Young people isolated by unemployment
A report by the Prince’s Trust has highlighted that young people feel stressed and depressed by unemployment. Sixty percent of the 2,265 young people polled said that feeling anxious meant they were struggling to sleep; over half said their anxiety prevented them asking for help, and 41% said their anxiety had prevented them from leaving the house.
Martina Milburn, chief executive of the Prince's Trust, said; "Thousands of young people feel like prisoners in their own homes. Without the right support, these young people become socially isolated - struggling with day-to-day life and slipping further and further from the jobs market."
Young people are most at risk because quite often they come out of and educational or training environment and find themselves unprepared or unable to secure a job, an educational environment provides structure to a day, the opportunity to exercise the brain and socialise with others, adjusting from this to unemployment is very difficult. The study found that almost half of young people ‘always’ or ‘often’ feel down or depressed due to their unemployed status; 36% find it difficult to look after themselves, and 38% don’t eat properly due to anxiety. The study also highlighted that 56 percent of young people reported an absence of help in overcoming emotional stress and joblessness.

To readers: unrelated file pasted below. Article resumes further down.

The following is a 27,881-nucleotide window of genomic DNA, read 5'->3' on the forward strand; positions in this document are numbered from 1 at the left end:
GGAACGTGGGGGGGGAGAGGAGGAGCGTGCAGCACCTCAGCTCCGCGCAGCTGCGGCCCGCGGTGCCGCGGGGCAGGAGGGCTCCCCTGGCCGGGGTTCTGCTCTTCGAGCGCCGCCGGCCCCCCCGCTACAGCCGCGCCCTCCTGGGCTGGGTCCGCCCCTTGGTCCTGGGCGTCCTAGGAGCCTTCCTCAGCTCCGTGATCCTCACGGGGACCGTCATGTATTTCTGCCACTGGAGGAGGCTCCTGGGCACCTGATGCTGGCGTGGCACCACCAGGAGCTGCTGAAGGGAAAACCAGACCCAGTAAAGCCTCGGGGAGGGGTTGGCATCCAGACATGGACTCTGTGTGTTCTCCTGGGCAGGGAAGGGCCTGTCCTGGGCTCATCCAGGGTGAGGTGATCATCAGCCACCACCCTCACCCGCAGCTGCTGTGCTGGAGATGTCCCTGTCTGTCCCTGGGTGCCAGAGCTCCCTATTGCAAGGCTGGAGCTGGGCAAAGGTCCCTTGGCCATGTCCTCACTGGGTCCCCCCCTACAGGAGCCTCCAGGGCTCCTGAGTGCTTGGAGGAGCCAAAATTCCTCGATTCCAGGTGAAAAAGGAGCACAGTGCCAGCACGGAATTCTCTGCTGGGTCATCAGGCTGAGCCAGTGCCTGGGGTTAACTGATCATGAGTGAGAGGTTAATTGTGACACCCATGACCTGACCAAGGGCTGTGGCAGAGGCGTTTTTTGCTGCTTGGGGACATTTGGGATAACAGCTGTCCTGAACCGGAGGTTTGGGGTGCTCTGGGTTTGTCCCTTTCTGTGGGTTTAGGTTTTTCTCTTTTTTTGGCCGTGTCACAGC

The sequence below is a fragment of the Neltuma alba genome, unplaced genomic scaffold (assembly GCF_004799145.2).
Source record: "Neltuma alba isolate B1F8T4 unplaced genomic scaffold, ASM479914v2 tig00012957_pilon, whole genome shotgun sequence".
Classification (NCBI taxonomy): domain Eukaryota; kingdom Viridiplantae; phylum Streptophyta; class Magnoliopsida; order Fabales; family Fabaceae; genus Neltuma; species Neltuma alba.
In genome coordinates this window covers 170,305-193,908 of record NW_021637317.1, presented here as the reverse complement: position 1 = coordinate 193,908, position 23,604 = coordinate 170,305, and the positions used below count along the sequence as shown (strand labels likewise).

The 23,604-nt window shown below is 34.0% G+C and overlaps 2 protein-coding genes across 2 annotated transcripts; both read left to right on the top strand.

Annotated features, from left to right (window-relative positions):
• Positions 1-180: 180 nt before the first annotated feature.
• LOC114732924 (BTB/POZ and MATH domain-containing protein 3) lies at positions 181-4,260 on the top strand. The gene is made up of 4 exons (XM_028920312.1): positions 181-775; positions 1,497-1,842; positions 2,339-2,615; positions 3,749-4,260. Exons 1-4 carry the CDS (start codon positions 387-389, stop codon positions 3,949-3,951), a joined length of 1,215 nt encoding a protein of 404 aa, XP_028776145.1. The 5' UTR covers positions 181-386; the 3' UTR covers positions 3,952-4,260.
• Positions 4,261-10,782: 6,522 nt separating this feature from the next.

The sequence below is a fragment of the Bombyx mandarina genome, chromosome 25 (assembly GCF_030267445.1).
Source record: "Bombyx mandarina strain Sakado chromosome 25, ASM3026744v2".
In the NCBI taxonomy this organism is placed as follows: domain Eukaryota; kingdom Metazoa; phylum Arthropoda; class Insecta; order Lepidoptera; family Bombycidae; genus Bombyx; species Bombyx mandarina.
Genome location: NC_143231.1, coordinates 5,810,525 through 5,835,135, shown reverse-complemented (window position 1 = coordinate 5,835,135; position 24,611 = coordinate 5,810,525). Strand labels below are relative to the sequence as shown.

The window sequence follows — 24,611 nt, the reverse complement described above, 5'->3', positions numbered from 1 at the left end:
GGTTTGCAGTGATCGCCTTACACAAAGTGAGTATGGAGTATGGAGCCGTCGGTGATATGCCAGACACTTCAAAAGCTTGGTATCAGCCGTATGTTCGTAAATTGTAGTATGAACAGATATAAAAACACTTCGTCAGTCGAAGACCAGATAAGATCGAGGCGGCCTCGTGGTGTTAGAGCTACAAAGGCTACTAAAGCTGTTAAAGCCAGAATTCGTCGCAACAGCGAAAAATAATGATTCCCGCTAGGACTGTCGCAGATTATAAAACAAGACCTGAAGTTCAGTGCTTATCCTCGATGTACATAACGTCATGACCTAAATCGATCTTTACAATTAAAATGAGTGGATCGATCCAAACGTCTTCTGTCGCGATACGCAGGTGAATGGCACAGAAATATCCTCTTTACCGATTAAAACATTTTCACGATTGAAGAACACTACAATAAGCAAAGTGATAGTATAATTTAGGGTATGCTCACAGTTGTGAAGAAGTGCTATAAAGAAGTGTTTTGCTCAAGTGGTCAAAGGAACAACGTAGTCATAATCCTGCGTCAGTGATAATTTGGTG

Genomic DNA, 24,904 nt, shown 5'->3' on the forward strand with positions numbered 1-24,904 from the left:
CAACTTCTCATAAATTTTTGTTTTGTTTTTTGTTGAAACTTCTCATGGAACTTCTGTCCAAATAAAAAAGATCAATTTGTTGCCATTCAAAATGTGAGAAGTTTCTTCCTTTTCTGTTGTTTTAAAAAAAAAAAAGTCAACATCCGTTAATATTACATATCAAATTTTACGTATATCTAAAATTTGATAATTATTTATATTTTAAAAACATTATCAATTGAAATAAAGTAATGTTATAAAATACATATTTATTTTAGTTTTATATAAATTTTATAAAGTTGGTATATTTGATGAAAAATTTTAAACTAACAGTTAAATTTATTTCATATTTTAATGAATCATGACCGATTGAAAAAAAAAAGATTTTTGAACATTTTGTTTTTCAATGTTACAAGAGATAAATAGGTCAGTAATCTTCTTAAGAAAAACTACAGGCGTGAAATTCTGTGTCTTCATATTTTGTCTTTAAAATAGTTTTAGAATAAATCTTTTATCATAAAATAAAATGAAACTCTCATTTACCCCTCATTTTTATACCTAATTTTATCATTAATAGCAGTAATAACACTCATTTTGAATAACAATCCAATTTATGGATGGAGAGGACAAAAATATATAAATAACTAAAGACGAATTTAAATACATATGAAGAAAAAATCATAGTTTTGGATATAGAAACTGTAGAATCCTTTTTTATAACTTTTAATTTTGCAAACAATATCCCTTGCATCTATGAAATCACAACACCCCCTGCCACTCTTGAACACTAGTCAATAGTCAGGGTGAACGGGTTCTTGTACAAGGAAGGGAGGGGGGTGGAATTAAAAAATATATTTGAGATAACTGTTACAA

Sadly this is not a problem exclusive to the UK, across the globe young people are struggling for employment. A report by Solutions for Youth Employment found that one billion young people (aged 15-29) will look for jobs over the next 10 years; only 40% of them will secure work if the global economy remains as it is.
Here at Meee we think that it’s horrific that the biggest killer of young people in the UK is suicide and we shouldn’t be putting young people at even greater risk. The Meee programme can run in schools, businesses and youth clubs to help realise skills and build confidence.
Robert A. Heinlein